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British Warlocks vs. Nazi X-Men – I’m excited!

I haven’t had a chance to take a look at the excerpt, yet, but the synopsis of Ian Tregillis’ book Bitter Seeds sounds like it’s a blast. Here’s a plot synopsis:

It’s a beautifully written and thoroughly researched alternate WWII history, the twist being that a mad German scientist has discovered a way to endow a group of sociopaths — raised from WWI orphans — with X-Men-like powers that have made the Wehrmacht unstoppable.

To counter this, a desperate Great Britain establishes a secret division composed of a tiny number of British warlocks — shades of Susanna Clarke’s Jonathan Strange & Mr Norrell — men who use speech in a mystical Ur-language, accompanied by blood sacrifice, to call up vast, brutal elemental forces. These forces, the Eidolons, loathe humanity and tremble in barely restrained rage at the stain we spread on the universe, but they can be bargained with, blood traded for elemental magick. (Boing Boing)

I’m a sucker for alternate history, when it’s done well, and the fact that only Philip K. Dick’s novels come to mind means that I probably missed a ton. But maybe I haven’t? If you have any suggestions, let me know.

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8 Comments

  1. you know, i read jonathan strange and mr. norrell. that book was kind of hippie-like. sort of like how this book sounds. hmmmmm….

    as for alternative history books, that’s sounds like an interesting genre that i haven’t really explored. would something like helprin’s Winter Tale count?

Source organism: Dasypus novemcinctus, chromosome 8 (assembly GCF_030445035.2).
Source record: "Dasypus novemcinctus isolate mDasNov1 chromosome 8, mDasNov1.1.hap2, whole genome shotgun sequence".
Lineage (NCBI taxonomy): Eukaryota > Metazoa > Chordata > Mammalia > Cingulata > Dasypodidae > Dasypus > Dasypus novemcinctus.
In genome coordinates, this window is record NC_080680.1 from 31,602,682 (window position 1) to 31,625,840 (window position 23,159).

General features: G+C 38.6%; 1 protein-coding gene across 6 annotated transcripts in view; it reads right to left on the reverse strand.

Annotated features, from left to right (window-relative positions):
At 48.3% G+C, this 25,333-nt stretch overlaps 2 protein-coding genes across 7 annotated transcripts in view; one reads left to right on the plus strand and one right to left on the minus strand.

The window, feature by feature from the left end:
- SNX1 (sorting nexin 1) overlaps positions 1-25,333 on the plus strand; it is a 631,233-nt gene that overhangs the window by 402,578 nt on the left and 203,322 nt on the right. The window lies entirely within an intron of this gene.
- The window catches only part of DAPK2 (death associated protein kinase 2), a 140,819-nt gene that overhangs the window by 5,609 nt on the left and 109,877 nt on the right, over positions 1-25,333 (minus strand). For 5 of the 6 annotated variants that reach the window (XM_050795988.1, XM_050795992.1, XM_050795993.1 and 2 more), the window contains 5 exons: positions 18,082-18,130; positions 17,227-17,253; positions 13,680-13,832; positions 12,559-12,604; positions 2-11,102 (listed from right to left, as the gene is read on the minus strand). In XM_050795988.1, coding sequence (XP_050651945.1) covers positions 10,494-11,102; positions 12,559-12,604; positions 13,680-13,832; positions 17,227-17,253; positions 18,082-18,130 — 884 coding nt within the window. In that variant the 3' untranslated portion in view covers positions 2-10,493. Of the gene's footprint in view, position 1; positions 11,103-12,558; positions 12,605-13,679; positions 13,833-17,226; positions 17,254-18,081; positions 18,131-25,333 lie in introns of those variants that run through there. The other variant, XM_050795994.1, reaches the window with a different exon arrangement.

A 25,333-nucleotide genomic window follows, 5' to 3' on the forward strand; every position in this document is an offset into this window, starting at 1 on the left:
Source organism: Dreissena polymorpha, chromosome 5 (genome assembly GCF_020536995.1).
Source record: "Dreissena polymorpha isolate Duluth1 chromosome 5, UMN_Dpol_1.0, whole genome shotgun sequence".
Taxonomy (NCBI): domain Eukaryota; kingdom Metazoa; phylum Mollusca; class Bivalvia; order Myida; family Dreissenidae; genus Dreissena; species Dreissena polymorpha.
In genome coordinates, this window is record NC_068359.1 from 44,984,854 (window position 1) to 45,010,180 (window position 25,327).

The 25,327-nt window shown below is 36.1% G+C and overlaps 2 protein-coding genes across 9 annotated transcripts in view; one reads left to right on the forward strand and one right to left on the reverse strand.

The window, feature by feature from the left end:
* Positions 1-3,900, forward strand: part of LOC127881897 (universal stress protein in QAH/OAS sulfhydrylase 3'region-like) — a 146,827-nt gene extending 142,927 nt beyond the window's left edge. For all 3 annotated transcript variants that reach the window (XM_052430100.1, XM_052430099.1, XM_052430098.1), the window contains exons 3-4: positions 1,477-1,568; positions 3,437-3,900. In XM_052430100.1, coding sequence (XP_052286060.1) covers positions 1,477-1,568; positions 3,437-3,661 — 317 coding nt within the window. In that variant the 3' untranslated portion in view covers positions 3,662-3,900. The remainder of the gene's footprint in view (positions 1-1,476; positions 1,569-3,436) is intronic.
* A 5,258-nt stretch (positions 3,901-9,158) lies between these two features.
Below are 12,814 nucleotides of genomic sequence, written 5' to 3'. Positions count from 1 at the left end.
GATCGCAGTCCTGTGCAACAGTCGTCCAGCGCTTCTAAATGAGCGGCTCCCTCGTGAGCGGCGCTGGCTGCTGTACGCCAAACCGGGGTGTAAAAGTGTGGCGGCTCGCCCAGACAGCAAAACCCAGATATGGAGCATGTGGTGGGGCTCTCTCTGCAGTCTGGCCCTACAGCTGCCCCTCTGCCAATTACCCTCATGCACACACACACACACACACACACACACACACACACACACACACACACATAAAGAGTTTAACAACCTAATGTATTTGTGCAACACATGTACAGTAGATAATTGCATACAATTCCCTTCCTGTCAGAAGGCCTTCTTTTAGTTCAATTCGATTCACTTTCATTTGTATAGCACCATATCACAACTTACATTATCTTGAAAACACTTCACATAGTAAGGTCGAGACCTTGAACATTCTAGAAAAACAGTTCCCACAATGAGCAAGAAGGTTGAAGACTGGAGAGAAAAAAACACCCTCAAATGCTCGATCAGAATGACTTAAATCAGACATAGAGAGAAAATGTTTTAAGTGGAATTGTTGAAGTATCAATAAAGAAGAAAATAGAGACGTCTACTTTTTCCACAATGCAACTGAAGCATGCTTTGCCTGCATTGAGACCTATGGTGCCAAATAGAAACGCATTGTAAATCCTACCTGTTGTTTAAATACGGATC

• DGS

      I always wanted to read the Jonathan Strange one – is it worth it? It’s such a brick of a book that was all over the place at one point that I had a suspicion that it sucked. So it’s good?

      I don’t know Winter Tale…there is a one called “Fatherland” by Robert Harris, which is a crime book set in Germany sometime in the 1960s with the twist that Germany won WW2 and the cold war takes place between the US and Germany. Pretty good read. I think the also made a movie out of it starring Rutger Hauer (of course).

      • i liked it a lot. but i also like thomas pynchon a lot (who i think also fits in your genre… mason and dixon is an obvious choice, but his against the day is also good and includes characters like tesla). if you can trudge through a pynchon novel, that would be a good bet.. prose to be savoured though.. it’s dense. i guess some of the magical realism stuff too? love in the time of cholera? Winter’s Tale.. it takes place in nyc and is magical realism but also alternate history and the characters evoke dickens.

        • DGS

          I started reading “Gravity’s Rainbow” when I was a teenager and thought I’d read it in English, but it was quite a process. I always want to read it again, because my English is much better now. So “Mason & Dixon” is good, eh?

      • gravity’s rainbow is what everyone raves about, but i think it’s less accessible to those who aren’t committed. mason and dixon is good. against the day is my favorite.. but again, not sure if it’s alternative history or more just adding historical figures and such into the plot line while changing their lives as well?

        • DGS

          I think that counts as alternative history – one reason why Pynchon doesn’t show up more in that genre is probably that the genre itself is in deep nerd territory and you’d usually find those books in the SF section, while Pynchon is considered ‘serious literature’. But I will give Pynchon another shot.

  2. Pingback: Uff, already April?! | The Grumpy German

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